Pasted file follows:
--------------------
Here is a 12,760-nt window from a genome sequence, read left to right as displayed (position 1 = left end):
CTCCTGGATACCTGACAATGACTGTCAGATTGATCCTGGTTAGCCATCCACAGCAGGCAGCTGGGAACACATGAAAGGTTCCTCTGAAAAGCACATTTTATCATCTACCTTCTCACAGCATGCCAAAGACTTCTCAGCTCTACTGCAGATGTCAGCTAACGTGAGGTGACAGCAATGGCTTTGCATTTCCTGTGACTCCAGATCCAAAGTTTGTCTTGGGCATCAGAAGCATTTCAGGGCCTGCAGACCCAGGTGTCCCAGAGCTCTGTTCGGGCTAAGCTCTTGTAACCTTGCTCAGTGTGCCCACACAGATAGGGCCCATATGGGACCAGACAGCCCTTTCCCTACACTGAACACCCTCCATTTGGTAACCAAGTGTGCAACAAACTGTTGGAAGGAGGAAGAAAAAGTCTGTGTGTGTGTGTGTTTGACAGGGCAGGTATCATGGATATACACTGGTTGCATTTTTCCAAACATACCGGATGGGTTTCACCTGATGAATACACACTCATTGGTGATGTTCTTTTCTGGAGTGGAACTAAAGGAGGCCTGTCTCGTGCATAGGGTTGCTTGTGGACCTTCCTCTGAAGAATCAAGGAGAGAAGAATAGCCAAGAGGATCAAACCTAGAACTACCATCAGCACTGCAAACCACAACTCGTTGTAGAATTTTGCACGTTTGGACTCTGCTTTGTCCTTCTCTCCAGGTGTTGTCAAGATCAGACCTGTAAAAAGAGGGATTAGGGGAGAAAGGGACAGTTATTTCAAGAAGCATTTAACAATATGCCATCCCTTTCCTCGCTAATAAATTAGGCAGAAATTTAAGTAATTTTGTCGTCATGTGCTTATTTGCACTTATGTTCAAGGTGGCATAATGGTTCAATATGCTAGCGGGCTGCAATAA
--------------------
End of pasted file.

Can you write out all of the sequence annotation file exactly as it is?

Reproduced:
Here is a 12,760-nt window from a genome sequence, read left to right as displayed (position 1 = left end):
CTCCTGGATACCTGACAATGACTGTCAGATTGATCCTGGTTAGCCATCCACAGCAGGCAGCTGGGAACACATGAAAGGTTCCTCTGAAAAGCACATTTTATCATCTACCTTCTCACAGCATGCCAAAGACTTCTCAGCTCTACTGCAGATGTCAGCTAACGTGAGGTGACAGCAATGGCTTTGCATTTCCTGTGACTCCAGATCCAAAGTTTGTCTTGGGCATCAGAAGCATTTCAGGGCCTGCAGACCCAGGTGTCCCAGAGCTCTGTTCGGGCTAAGCTCTTGTAACCTTGCTCAGTGTGCCCACACAGATAGGGCCCATATGGGACCAGACAGCCCTTTCCCTACACTGAACACCCTCCATTTGGTAACCAAGTGTGCAACAAACTGTTGGAAGGAGGAAGAAAAAGTCTGTGTGTGTGTGTGTTTGACAGGGCAGGTATCATGGATATACACTGGTTGCATTTTTCCAAACATACCGGATGGGTTTCACCTGATGAATACACACTCATTGGTGATGTTCTTTTCTGGAGTGGAACTAAAGGAGGCCTGTCTCGTGCATAGGGTTGCTTGTGGACCTTCCTCTGAAGAATCAAGGAGAGAAGAATAGCCAAGAGGATCAAACCTAGAACTACCATCAGCACTGCAAACCACAACTCGTTGTAGAATTTTGCACGTTTGGACTCTGCTTTGTCCTTCTCTCCAGGTGTTGTCAAGATCAGACCTGTAAAAAGAGGGATTAGGGGAGAAAGGGACAGTTATTTCAAGAAGCATTTAACAATATGCCATCCCTTTCCTCGCTAATAAATTAGGCAGAAATTTAAGTAATTTTGTCGTCATGTGCTTATTTGCACTTATGTTCAAGGTGGCATAATGGTTCAATATGCTAGCGGGCTGCAATAA